I am going to continue the Paris tour with the Montmartre. I love this place! Our walk begins with the Moulin Rouge. No, we did not go in, but the kids got lots of pictures of the place. What I found interesting was the building on the corner with the false front. I've been trying to figure out the purpose but can't seem to come up with one. If it was facing the street (not corner) and people could not see behind it, then I probably wouldn't wonder about it. But, as you can see, it faces a corner so from all directions, except front, you can tell this is a false front. Maybe there is a history or a reason. If someone knows, please tell me.
After getting pictures in front of the Moulin Rouge, we begin our trek uphill. We wind through the streets of the town until we come to the base and look up to Sacre Coeur. However, before starting that climb, the students have a ride on the carousel. I don't know if I have mentioned it, but these were a wonderful bunch of kids. Always respectful, on time, didn't complain (much) and fun. When they saw the carousel it was like having a bunch of children anxious to ride. As it should be. We should never be too old for a carousel. Unfortunately, all of my carousel pictures were blurred.
With the ride complete we started up the hill. It was such a gorgeous day, as evidenced by all of the people sitting in front of Sacre Coeur. Musicians played their instruments, people sang. It was a very festive atmosphere. The last time I was here it was colder and a bit rainy. Nobody was sitting outside like this. From the top steps you can look out and over Paris. I love this view.
Nobody opts to go into the cathedral. I think they are too excited to go into Montmartre and have their portrait done. We turn the corner and there are artist filling the square. Some offering portraits, others selling landscapes and other various works of art. I loved rambling through and see the different works.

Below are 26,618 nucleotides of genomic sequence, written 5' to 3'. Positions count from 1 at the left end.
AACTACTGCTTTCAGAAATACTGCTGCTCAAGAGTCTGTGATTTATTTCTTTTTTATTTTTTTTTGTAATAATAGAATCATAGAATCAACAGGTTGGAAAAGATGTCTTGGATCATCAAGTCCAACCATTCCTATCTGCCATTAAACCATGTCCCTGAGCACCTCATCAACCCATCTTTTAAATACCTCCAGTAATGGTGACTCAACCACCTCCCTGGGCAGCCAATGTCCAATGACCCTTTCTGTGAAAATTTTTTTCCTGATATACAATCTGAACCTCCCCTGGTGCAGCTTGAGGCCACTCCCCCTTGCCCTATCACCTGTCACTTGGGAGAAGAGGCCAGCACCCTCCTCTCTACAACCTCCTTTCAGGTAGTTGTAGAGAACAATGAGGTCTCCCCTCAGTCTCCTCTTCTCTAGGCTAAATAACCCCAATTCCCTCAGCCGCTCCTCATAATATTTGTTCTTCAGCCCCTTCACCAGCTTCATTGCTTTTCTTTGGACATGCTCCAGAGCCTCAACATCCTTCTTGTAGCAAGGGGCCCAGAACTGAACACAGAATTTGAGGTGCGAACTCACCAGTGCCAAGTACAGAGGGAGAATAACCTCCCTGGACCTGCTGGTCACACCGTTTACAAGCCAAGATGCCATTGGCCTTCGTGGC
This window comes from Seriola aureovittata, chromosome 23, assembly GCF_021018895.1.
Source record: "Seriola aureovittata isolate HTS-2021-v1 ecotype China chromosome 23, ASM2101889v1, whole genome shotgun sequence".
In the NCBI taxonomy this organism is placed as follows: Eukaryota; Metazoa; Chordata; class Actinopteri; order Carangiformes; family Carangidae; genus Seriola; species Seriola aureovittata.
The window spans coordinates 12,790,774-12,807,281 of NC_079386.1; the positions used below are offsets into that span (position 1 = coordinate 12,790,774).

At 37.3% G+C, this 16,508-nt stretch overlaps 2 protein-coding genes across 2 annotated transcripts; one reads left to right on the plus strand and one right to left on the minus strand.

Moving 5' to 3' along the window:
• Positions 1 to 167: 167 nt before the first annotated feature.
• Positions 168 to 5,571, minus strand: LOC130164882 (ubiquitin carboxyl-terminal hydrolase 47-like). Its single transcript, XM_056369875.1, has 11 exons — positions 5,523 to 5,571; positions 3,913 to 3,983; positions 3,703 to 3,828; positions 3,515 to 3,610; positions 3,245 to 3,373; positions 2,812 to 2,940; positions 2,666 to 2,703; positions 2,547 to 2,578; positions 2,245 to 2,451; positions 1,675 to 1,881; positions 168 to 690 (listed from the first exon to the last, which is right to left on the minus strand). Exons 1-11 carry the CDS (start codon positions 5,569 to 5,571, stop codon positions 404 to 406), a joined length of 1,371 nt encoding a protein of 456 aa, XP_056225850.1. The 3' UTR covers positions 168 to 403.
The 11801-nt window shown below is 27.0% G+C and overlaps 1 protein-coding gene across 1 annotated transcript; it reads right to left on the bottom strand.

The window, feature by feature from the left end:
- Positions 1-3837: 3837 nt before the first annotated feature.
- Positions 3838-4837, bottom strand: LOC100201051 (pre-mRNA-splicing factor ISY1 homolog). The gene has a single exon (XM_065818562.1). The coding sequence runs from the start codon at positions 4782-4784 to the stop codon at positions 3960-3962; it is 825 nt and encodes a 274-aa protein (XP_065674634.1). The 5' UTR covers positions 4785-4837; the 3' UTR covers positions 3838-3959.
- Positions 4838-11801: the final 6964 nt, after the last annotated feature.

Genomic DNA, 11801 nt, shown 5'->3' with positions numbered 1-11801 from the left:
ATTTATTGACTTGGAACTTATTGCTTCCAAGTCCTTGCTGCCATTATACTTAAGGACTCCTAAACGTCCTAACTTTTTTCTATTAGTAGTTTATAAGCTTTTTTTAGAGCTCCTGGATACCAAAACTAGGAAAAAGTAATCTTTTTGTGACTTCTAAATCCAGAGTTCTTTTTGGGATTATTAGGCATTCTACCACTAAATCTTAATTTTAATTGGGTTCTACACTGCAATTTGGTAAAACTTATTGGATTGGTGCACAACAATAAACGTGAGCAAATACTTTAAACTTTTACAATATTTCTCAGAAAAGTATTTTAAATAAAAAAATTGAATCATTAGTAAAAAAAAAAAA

After looking at all the choices and checking out the artist’s work, the students picked who they wanted to draw their portrait. Once a price was haggled over, they took their place for the sitting. A few of the drawings looked like the student, and others, kinda. There is all level of artist here and it was as much fun to have the portrait done as it was to have a finished project.
I wish I could post a picture of the scene but there were several signs around forbidding photography. I don't blame the artists. They work hard and should be be compensated for their paintings. As an author, I am very sensitive to the whole issue of copywrite and to me, those paintings are no different than a book.
Of all the places I have visited in Paris, this is another I hope will be included in the next trip (though I can't imagine it wouldn't).